“I’m not sure of what ‘intramural’ means,” confessed a clinical trials patient as she was testing out a new Web site for NIH’s Intramural Research Program (IRP) recently.
The tester’s comment reinforced what NIH scientific directors and researchers have long suspected: The intramural program is all but invisible and not well understood by the outside world. Some people know that NIH funds biomedical research at medical schools and other institutions. But few realize that nearly 10 percent of the agency’s $30 billion budget is dedicated to “intramural research”—the basic and clinical research conducted on NIH campuses in Maryland, Arizona, Montana, and North Carolina.
NICHD researcher Mel DePamphilis hates cancer. One year ago, his then 39-year-old daughter, Kimberly—married with two children and a loving husband—was diagnosed with breast cancer and underwent a double mastectomy. In the months that followed, she received intense chemotherapy and radiation treatments in the hope of destroying the last vestige of her disease. “Cancer touches so many lives,” he rasped, overcome with emotion as he related the story. He took a breath and steadied himself, his eyes narrowed in determination. For DePamphilis, the battle against cancer was no longer academic; it was personal.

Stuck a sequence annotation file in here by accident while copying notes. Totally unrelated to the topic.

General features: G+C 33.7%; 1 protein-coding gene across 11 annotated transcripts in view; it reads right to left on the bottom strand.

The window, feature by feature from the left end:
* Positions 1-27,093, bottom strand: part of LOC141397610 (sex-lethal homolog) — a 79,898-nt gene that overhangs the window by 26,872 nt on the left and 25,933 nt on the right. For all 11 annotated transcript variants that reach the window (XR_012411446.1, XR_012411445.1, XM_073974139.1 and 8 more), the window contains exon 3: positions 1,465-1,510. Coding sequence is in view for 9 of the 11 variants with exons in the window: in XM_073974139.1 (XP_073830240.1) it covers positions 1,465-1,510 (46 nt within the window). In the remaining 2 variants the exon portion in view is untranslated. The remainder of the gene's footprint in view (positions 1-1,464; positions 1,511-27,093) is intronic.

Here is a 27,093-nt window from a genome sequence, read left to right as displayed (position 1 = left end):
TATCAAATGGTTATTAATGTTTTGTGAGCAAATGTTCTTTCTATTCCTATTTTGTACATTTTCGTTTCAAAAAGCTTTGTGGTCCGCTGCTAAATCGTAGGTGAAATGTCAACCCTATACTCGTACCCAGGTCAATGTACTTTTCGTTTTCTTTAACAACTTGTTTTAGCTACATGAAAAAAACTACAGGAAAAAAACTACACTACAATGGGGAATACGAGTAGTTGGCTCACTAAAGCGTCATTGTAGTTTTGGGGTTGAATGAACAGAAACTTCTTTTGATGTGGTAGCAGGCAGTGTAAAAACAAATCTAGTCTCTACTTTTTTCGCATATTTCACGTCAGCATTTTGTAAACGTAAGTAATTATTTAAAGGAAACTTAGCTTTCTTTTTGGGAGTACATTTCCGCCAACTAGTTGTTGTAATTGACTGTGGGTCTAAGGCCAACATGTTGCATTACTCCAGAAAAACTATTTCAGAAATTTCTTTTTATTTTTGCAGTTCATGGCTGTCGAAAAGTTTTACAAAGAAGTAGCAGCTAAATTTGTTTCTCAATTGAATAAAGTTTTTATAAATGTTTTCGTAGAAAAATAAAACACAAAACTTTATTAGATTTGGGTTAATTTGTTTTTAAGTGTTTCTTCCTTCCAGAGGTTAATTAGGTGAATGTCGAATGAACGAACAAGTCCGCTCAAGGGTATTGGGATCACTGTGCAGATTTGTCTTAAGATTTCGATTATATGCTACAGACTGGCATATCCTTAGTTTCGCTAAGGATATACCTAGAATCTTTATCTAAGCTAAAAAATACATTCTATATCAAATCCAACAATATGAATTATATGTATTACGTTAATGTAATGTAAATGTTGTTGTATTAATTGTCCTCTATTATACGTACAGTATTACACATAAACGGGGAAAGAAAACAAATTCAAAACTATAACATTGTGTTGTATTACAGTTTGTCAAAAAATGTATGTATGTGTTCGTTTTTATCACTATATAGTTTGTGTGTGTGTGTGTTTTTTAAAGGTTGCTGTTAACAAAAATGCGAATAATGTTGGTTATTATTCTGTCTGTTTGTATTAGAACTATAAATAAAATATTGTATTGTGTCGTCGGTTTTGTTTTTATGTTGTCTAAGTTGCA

Stem cells, with the proper coaxing, have near–limitless potential. The same goes for stem cell programs. NIH’s own initiative for induced pluripotent stem (iPS) cells, begun a little over a year ago, is maturing quite nicely. What was once called the NIH induced Pluripotent Stem Cell Center (NiPC) is now the NIH Center for Regenerative Medicine (NIH-CRM). In August, the center got a new director—Mahendra Rao, a former senior investigator at NIA who left the NIH in 2005 and started a successful stem cell division for the company Invitrogen. He has returned for “an opportunity to make a difference on a larger scale than with any one company,” he said.
Paul Plotz “was my Sarastro when I came to NIH,” said Richard Siegel, chief of NIAMS’s Autoimmunity Branch, comparing his mentor to the wise and enlightened high priest of the Temple of Isis in Mozart’s opera The Magic Flute. Plotz was “an oasis of calm in an ocean of chaos … guiding me through the tenure track.”
To elicit sweet, crowd-pleasing notes as they strum, guitarists need to keep the tension on their guitar strings sufficiently tight, which is adjusted at the tuning gear. Similarly, for you to be able to hear the music—or any other sound—certain strandlike structures in your inner ear need to be pulled tight so they respond to sound vibrations.